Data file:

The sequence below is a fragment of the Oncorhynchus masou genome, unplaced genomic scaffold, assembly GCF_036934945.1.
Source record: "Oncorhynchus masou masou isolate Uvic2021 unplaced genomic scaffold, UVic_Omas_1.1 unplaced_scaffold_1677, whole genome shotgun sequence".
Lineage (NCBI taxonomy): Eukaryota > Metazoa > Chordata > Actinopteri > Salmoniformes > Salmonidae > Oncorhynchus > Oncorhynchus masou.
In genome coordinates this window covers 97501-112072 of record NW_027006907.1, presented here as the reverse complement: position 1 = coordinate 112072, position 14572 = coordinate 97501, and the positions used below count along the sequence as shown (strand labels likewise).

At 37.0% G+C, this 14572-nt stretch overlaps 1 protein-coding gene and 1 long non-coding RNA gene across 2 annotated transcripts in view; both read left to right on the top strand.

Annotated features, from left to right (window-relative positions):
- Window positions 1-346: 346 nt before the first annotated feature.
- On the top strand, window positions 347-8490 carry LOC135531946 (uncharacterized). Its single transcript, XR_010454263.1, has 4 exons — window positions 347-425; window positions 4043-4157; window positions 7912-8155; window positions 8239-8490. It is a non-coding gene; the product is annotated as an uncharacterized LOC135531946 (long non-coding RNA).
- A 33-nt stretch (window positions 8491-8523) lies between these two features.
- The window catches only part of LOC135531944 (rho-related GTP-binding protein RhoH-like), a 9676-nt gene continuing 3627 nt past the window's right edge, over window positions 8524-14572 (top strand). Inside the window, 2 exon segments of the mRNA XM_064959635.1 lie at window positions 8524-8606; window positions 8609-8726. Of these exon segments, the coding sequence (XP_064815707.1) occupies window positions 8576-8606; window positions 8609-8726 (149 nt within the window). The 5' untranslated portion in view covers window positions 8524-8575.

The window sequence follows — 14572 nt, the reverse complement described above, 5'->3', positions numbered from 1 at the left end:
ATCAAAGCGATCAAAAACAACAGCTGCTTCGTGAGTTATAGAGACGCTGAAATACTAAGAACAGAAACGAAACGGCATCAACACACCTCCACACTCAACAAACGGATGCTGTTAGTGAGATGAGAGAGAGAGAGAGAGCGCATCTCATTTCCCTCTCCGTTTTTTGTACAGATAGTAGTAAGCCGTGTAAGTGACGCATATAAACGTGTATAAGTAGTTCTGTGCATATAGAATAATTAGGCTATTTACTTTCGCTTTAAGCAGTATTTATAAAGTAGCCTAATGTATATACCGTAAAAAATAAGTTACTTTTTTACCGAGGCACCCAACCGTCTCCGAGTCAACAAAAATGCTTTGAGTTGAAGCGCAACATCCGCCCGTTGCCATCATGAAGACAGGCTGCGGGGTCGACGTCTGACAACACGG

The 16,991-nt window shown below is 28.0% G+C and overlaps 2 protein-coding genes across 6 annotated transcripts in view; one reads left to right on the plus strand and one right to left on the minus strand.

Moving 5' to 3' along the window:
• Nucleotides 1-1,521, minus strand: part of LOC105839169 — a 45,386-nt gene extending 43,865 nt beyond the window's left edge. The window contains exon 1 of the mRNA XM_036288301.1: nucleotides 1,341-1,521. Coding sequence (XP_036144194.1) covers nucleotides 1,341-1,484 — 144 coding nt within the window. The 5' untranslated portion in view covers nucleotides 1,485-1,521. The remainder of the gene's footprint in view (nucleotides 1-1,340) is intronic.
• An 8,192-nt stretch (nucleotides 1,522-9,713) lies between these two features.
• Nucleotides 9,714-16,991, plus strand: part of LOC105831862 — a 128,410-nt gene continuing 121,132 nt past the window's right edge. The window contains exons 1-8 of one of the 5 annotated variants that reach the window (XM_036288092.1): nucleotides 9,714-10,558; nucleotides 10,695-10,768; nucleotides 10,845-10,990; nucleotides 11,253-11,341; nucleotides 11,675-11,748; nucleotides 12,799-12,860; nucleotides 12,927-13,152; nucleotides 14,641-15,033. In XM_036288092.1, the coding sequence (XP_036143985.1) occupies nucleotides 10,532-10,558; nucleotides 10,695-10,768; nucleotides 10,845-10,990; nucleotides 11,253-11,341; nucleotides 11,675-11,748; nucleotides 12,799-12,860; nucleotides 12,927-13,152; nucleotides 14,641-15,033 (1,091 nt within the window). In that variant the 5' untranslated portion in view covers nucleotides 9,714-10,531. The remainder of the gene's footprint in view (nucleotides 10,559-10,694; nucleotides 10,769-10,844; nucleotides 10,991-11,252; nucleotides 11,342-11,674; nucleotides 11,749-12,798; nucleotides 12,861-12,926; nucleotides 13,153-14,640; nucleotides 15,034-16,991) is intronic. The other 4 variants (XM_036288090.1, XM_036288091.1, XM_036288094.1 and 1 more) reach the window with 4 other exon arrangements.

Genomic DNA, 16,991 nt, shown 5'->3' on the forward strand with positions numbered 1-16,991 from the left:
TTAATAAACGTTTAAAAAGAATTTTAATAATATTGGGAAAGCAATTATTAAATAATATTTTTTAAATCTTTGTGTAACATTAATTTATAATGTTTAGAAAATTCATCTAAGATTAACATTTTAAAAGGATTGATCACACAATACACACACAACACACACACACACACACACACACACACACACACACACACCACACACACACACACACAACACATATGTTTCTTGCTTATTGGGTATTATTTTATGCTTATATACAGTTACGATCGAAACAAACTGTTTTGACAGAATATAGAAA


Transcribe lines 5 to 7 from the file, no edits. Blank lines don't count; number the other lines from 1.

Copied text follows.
At 37.0% G+C, this 14572-nt stretch overlaps 1 protein-coding gene and 1 long non-coding RNA gene across 2 annotated transcripts in view; both read left to right on the top strand.

Annotated features, from left to right (window-relative positions):
- Window positions 1-346: 346 nt before the first annotated feature.